The Titans have certainly come a long way. They were once a junior version of the Justice League and now they’re one of the most important pillars of the DC Universe. In the wake of the Justice League’s breakup (see Dark Crisis), the Titans have taken on the role of the world’s premier superhero team—something that’s explored in the brand new Titans #1, out today from Tom Taylor and Nicola Scott.

The Titans might be an inspirational team now, but they sure didn’t start out that way. In fact, we have to imagine that the Titans would much prefer it if you didn’t bring up some of their earlier adventures. However, DC UNIVERSE INFINITE never forgets. So, let’s celebrate the Titans by embarrassing them a little with these six things from their past they probably hoped everyone forgot.

1) The Titans Chose Some of Their Missions Based on Fan Mail

While the Justice League were busy going on intergalactic missions that threatened all of reality, the Teen Titans sat around their headquarters picking their missions based on fan letters.  Seriously, fans would write to them about their problems and the Teen Titans, if they deemed them worthy, would solve them. They were glorified advice columnists with capes!

Some of these early missions were really low stakes as a result. For example, the Titans were asked to help a group of teenagers keep their clubhouse (1964’s The Brave and the Bold #54), help another teenager with his summer job (1967’s Teen Titans #11) and help two rival colleges settle a dispute (1967’s Teen Titans #9). In fairness, sometimes a super-villain would secretly be behind the problem they were investigating, but this was still an odd way to run a team.

2) They Had the Goofiest Villains

The Titans have fought some of the deadliest villains in the DC Universe. There’s Deathstroke, the master assassin, and Trigon, the demonic god. Yet, while these villains are scary and iconic, the Titans’ earliest foes were absolute doofs. There was Ding Dong Daddy, a car thief with one of the worst monikers ever seen in a comic book (1966’s Teen Titans #3). There was also the Mad Mod, a clothing designer who dressed and spoke like Austin Powers (1967’s Teen Titans #7). One time, the Titans even dressed up as ghosts to scare an old man based off of Ebenezer Scrooge (1968’s Teen Titans #13).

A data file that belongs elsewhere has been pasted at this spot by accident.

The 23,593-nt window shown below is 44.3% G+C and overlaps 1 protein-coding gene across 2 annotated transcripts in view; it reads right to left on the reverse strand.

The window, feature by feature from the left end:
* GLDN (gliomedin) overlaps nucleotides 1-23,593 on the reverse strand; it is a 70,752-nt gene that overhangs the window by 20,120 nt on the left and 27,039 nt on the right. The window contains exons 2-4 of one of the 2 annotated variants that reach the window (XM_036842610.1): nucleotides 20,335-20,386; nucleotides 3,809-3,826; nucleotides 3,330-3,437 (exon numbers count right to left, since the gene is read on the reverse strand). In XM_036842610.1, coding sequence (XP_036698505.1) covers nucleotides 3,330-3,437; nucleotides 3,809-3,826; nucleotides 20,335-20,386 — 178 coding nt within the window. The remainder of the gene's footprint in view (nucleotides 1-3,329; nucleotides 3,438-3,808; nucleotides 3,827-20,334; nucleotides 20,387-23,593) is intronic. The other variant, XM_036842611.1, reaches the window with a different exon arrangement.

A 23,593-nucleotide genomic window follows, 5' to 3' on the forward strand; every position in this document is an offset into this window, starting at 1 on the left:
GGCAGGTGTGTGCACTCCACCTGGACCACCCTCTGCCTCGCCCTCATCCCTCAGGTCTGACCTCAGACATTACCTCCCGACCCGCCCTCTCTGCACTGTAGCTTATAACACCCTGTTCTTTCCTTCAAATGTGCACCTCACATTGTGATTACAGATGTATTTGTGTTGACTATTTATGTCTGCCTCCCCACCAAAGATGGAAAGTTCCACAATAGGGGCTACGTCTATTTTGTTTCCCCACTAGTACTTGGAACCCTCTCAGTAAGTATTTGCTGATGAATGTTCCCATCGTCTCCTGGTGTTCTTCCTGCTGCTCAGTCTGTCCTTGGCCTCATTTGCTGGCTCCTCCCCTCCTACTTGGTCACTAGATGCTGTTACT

Look, we all did regrettable things as teenagers, so I imagine the Titans are just as embarrassed about this as we are.

3) Everyone Was in Love with Wonder Girl and Had a Hard Time Handling It

During the Teen Titans’ early days, Donna Troy was the only girl in the group and the boys had a hard time handling it. Wonder Girl was a strong heroine in her own right and capable of handling herself. However, this didn’t stop her male teammates from embarrassing themselves as they fought over her attention.

In 1969’s Teen Titans #21, Hawk and Speedy angrily argue over who gets to be with Wonder Girl when they split up. In 1976’s Teen Titans #44, Kid Flash angrily storms out of the team headquarters because Speedy got to kiss Wonder Girl before he could. There are plenty more examples, but suffice to say, the teenage boys had a tough time handling their hormones. Luckily, they grew out of it.

4) The Teen Titans Required Signed Parental Permission Slips

Do you remember when your teacher used to send home permission slips for your parents to sign? Well, the Teen Titans used to have the same requirement for their roster. According to 1966’s Teen Titans #6, you couldn’t join the team unless you had a signed permission slip from your parent or legal guardian. (This rule would’ve disqualified so many heroes that would end up joining the team later. Do you really think Deathstroke would’ve let Rose Wilson join, or that Trigon would’ve signed Raven’s permission slip?)